Leading Republican senators on Wednesday introduced a bill to repeal one of Obamacare's most unpopular provisions - the individual mandate that requires most Americans to obtain health insurance or pay a penalty.
Senator Orrin Hatch, chairman of the Senate Finance Committee, and Senator Lamar Alexander, who heads the Senate Health, Education, Labor and Pensions Committee, announced the three-paragraph bill titled, the American Liberty Restoration Act, with backing from 20 other Republican co-sponsors.
It was the first time that legislation to eliminate the mandate, a linchpin of President Barack Obama's Affordable Care Act, has been introduced by a Senate majority party.
The mandate survived a 2012 U.S. Supreme Court challenge seeking to overturn it on constitutional grounds. It has now become part of a new Republican effort to chip away at the legislative underpinnings of the law known as Obamacare.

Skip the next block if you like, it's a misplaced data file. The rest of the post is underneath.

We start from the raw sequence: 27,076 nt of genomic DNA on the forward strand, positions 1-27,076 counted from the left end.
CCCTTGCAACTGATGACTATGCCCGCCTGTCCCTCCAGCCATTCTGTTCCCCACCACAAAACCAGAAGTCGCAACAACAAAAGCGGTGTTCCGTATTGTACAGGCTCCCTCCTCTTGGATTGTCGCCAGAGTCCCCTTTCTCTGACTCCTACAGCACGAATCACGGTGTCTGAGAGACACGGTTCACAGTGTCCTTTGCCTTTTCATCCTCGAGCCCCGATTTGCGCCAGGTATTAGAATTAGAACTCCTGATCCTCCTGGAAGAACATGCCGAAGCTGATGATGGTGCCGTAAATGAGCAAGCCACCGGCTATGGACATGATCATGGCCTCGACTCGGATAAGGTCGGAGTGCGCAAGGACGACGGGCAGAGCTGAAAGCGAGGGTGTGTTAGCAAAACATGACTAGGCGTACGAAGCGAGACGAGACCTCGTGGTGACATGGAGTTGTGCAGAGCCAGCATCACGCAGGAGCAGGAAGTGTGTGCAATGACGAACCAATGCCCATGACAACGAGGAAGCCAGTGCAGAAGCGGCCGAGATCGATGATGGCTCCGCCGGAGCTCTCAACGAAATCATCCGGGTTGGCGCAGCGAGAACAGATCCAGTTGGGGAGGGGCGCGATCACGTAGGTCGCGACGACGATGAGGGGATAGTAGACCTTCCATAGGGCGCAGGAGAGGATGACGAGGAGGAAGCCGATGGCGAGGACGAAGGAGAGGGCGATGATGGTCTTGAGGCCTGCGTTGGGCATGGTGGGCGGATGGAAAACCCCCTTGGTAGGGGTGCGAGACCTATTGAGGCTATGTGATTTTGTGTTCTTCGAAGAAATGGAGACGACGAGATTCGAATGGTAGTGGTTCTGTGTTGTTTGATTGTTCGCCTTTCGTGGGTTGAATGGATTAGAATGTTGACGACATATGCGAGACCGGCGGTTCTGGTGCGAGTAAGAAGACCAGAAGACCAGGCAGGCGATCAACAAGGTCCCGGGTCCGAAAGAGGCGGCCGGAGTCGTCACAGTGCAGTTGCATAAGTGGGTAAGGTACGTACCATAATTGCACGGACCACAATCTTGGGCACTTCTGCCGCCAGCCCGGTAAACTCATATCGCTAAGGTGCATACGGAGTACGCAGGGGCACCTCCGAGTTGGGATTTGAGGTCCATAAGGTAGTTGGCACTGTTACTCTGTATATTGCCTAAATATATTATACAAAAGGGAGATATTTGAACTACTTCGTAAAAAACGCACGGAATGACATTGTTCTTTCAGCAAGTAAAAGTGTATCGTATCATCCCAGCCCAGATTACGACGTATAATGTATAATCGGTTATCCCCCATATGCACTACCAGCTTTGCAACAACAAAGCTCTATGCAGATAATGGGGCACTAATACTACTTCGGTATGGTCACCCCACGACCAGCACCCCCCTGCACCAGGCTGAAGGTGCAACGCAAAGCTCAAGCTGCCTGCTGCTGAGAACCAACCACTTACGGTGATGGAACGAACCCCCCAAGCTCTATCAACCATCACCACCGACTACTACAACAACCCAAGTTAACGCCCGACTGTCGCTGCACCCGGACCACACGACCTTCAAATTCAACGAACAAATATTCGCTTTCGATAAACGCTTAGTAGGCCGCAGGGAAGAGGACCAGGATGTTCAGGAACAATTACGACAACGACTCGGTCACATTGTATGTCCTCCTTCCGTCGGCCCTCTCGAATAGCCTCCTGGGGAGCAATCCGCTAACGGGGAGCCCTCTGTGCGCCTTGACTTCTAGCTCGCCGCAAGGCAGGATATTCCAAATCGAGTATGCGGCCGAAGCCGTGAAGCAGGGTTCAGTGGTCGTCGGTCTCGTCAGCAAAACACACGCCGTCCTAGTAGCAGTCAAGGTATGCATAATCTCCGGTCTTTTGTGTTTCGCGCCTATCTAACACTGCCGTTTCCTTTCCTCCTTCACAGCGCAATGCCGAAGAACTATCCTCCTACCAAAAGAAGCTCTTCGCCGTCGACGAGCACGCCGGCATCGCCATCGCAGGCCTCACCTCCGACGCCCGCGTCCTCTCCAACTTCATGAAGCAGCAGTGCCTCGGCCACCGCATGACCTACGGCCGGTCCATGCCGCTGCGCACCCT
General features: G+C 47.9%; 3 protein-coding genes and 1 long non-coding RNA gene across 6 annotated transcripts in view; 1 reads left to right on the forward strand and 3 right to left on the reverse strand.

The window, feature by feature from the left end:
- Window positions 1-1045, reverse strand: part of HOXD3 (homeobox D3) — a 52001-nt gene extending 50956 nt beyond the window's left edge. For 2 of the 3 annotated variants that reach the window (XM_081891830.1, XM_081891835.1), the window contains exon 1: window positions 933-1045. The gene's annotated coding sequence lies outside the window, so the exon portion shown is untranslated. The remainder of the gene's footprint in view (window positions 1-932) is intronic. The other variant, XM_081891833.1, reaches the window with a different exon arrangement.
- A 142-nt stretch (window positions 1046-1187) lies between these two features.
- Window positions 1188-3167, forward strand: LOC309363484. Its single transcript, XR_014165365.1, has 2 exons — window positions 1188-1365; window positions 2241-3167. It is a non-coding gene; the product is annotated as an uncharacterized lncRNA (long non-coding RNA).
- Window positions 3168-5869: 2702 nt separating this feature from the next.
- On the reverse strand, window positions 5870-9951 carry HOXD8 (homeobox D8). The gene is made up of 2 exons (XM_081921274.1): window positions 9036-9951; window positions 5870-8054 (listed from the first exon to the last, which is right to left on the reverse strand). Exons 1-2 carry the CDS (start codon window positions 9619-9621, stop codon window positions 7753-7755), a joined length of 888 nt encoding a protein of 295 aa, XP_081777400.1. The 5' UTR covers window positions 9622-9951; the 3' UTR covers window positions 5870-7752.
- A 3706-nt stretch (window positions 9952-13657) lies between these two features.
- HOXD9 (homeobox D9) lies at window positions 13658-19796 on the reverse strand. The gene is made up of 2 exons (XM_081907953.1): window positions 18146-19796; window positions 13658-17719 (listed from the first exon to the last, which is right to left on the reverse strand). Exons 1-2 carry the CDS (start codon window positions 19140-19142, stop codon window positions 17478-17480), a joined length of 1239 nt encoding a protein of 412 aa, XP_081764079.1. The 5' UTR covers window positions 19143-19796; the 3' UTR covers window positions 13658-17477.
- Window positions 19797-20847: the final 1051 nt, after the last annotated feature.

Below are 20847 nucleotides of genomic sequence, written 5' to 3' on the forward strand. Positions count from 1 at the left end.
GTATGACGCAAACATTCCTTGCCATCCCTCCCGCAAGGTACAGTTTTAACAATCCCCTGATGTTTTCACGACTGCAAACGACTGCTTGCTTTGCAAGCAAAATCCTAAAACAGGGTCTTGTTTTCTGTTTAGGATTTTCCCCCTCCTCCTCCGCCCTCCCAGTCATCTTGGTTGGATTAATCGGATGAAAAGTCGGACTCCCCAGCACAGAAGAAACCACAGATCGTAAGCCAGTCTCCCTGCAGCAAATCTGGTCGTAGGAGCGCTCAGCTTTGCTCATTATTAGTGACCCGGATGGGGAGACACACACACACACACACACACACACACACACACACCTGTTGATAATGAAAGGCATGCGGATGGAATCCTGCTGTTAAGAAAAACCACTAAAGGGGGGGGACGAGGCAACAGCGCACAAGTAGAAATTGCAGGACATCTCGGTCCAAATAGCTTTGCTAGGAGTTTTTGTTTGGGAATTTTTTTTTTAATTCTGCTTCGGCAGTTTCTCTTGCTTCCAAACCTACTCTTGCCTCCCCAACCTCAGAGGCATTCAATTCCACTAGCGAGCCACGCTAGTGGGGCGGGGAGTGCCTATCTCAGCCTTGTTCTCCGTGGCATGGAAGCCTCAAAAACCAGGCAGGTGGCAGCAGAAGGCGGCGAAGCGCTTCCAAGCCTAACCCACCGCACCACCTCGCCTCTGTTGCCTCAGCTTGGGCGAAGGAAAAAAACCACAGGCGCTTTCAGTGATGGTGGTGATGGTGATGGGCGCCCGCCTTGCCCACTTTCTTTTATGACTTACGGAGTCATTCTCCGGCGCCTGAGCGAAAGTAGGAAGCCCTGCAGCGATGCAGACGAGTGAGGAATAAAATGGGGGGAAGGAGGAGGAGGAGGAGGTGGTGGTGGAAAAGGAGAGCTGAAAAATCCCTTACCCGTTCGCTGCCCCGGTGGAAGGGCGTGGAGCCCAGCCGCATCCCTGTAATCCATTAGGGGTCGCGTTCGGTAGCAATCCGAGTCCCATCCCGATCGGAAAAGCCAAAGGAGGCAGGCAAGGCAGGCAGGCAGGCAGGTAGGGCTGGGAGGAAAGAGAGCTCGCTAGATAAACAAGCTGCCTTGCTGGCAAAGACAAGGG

Aides said the bill should eventually come to a vote. But it was unclear whether the measure would overcome potential blocking tactics by Democrats.
The White House had no immediate comment. But Obama, who vowed in Tuesday's State of the Union address to oppose efforts to roll back his policies, would be expected to veto the measure. “The individual mandate is a line I can't cross," the president said at a news conference in November.
Analysts, insurers and healthcare reform advocates have long described the individual mandate as a vital lever for encouraging young healthy consumers to sign up for health coverage under Obamacare. Its loss, they say, could unsettle insurance markets and cause coverage costs to rise sharply.
Under the mandate, most Americans have been required to maintain health coverage since last year, or face an escalating annual penalty that is scheduled to top out in 2016 at 2.5 percent of household income or $695 per person, whichever is higher.
For 2015, the penalty stands at 2 percent of income or $325 per person.
The Republican-controlled House voted last March to delay the individual mandate's penalties for one year.
(Reporting by David Morgan; Editing by Tom Brown)